Assistant U.S. Secretary of Commerce Frank A. Weil complained yesterday that the prices of American goods in Japanese' markets are not declining as fast as could be expected in light of the rapid appreciation of the Japanese yen.

"There is some evidence that Japanese importers are not passing through to the Japanese consumers the full effect of the appreciation of the yen," Weil said.

As an example, he cited American-made automobiles whose prices he said have declined here between five and 10 percent in a period when the yen has appreciated by more than 30 percent.

Weil began a series of talks with Japan's trade experts in a continuing U.S. effort to boost the sales of American-made products in Japan in hopes of reducing the U.S. trade deficit with this country, which stood at a record $6.6 billion at the end of June. The deficit was twice as high, in dollar terms, as it was at the same point last year.

Weil also said he and many observers feel it is unlikely that Japan will attain a 7 percent growth rate this year, a target which was set - and is still maintained - by Prime Minister Takeo Fukuda.

In a news conference and luncheon speech, the assistant secretary laid heaviest stress on the failure of the yen's rapid appreciation in the past 19 months to substantially lower prices of U.S. goods here.

American expectations have been that the yen's rise and the dollar's decline would result in U.S. goods becoming cheaper in Japan and that the volume of their sales would markedly increase.

The actual results, however, have been uneven and generally disappointing to U.S. officials, although many, like Weil, have acknowledged prices would fall only in the long run as a delayed reaction to the yen's rise.

According to figures from Japan's economic planning agency, retail prices of U.S. autos fell about 10 percent on the average in Japan between December 1976, and April 1978, a period in which the yen appreciated by nearly 30 percent. Refrigerator prices declined by about 19 percent.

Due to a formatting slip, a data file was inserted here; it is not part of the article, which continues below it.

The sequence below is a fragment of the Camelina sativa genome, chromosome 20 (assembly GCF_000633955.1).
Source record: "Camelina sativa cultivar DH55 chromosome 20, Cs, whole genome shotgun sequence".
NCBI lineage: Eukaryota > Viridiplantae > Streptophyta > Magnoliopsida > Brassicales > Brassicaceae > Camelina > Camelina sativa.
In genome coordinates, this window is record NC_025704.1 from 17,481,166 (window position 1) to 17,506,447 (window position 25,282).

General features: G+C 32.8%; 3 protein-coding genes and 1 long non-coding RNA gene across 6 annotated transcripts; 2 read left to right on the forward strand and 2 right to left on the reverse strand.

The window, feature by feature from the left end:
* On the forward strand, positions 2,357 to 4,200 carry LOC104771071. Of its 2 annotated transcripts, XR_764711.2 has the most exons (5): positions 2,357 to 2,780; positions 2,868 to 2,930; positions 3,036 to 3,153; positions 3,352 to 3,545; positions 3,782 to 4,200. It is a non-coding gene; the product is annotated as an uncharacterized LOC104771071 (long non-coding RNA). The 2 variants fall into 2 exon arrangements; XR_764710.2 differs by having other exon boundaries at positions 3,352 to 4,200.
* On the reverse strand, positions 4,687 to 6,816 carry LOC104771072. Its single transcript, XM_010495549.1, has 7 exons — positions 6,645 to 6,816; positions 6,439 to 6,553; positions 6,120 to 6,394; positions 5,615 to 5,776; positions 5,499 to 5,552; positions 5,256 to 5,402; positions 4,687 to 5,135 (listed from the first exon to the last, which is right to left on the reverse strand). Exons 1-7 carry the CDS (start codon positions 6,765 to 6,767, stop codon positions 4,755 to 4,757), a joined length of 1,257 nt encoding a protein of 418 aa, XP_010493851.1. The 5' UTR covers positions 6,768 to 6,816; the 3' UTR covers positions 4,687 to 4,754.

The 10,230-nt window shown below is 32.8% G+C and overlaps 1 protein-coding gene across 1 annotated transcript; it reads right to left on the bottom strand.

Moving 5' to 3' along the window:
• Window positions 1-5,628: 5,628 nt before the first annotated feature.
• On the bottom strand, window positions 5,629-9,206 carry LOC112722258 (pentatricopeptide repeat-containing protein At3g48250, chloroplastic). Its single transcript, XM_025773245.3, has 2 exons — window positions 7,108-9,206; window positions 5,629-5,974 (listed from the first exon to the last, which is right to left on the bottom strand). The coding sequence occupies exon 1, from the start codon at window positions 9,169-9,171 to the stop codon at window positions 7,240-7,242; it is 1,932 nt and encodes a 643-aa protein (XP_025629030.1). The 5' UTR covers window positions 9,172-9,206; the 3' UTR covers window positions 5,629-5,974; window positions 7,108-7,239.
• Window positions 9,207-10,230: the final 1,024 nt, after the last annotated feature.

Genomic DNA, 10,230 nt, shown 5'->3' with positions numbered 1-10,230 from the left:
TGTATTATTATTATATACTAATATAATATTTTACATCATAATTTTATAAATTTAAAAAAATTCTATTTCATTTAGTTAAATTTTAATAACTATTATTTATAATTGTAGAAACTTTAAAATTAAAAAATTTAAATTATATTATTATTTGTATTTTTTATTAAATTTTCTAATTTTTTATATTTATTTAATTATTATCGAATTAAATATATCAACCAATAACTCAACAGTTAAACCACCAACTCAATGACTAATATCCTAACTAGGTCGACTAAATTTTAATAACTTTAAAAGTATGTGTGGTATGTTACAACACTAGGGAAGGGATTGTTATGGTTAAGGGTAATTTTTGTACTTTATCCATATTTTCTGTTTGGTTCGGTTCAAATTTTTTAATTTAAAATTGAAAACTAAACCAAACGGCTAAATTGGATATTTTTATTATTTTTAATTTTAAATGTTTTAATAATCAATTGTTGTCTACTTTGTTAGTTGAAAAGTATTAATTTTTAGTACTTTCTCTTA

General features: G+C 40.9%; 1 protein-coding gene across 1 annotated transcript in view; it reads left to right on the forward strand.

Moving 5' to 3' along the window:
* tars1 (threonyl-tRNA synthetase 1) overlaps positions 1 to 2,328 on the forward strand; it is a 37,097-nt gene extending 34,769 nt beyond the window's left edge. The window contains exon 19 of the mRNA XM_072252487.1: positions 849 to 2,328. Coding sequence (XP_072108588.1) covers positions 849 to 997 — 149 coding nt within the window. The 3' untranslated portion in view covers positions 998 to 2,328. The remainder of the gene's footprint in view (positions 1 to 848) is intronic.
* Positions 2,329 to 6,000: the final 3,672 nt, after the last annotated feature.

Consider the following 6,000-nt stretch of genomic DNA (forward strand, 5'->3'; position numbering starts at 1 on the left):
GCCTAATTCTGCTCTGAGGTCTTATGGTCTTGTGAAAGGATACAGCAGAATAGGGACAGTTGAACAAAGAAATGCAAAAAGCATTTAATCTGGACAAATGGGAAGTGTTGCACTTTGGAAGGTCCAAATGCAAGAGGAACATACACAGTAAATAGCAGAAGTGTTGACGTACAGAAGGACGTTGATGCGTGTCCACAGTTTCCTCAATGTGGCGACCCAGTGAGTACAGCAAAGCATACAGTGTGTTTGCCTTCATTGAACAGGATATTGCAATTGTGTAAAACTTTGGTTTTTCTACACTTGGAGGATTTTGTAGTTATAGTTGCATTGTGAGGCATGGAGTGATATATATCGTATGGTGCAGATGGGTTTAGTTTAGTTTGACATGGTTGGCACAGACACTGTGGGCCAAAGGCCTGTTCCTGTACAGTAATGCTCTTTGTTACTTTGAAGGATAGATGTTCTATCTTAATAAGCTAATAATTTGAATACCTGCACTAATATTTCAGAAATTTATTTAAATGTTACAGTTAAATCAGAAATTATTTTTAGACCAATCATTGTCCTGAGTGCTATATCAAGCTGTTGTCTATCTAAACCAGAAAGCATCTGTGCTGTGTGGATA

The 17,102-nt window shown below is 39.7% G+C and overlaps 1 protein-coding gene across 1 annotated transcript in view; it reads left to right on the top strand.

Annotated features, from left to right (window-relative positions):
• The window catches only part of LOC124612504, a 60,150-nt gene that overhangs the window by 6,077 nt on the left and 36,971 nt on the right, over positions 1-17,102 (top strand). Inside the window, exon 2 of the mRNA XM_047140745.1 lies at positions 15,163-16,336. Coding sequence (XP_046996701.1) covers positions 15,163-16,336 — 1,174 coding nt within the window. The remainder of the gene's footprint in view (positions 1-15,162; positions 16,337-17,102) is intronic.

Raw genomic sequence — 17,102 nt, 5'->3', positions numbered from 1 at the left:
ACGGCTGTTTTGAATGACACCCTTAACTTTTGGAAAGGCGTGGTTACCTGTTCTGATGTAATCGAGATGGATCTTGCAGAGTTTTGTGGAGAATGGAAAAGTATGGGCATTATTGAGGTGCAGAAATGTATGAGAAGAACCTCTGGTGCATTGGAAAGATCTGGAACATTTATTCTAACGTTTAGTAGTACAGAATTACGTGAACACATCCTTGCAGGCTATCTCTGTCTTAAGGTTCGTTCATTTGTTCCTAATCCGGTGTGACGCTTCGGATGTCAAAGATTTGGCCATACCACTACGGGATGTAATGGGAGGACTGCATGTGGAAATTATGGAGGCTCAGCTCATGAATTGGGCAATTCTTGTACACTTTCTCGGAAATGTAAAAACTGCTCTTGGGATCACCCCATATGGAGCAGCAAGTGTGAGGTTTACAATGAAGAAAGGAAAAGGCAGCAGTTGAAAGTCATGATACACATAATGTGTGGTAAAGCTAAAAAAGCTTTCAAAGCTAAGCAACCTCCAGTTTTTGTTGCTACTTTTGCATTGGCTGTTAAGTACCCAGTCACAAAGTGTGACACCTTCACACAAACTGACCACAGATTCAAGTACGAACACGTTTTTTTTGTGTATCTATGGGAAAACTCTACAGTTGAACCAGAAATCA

American businessmen often complain that it is Japan's rigid and costly distribution system, supported by decisions made in government agencies, which prevents price cuts from being passed through to Japanese consumers.

Gentler in his criticism than are many businessmen trying to penetrate this market, Weil said the reasons for the failure of prices to drop must be studied closely in coming months. One reason, he said, is simply that, "businessmen hate to lower their prices." A lack of competitiveness between importers is another, he suggested.

On the other side of the coin, he said, the prices of Japanese products sold in America have not been raised to levels equal to the yen's appreciation. If the changes on both sides do not begin to approximate that appreciation, he warned, "we will then be faced with a continuation of these imbalances which will produce consequences that nobody is terribly happy about."

Weil also warned that "there is again a rising sentiment about Japan-U.S. trade balances" in Congress which could lead to a new round of protectionism. He referred to a proposal by Rep. Charles Vanik (D-Ohio) and other congressmen to impose a 15 per cent surcharge on Japanese goods. There is no "serious intention that I am aware of" for the executive branch to go along with that proposal, he said.

"But there is a growing sense . . . that some protectionist measures may at some point be required," he added. "The executive branch wants to resist those protectionist notions because we know that it could trigger a whole whirlpool of problems that might take us back to the problems of the "thirties that served nodoby's purpose at all."

Weil's assertion that Japan's goal of 7 per cent economic growth rate this year is probably "unattainable" came as a surprise to some, because the Fukuda government has steadfastly maintained it will keep that promise he made at the recent Bonn summit meeting.

The current forecasts by private research firms here place the growth rate at a lower figure, some as low as five per cent, based on the economy's record so far.

However, Fukuda has promised a new round of economic stimulation measures to be decided upon in early September to give a new boost big enough to reach 7 per cent.

Weil, in his speech to foreign correspondents, said: "For this year, for Japan, I think a realistic assessment of all observers is that it is so late in the year that it's very unlikely that that particular number can be achieved.

But he added, the United States is encouraged that Japan is willing to try. "Having that (7 percent) as a goal and taking steps to achieve it is what is important," he said.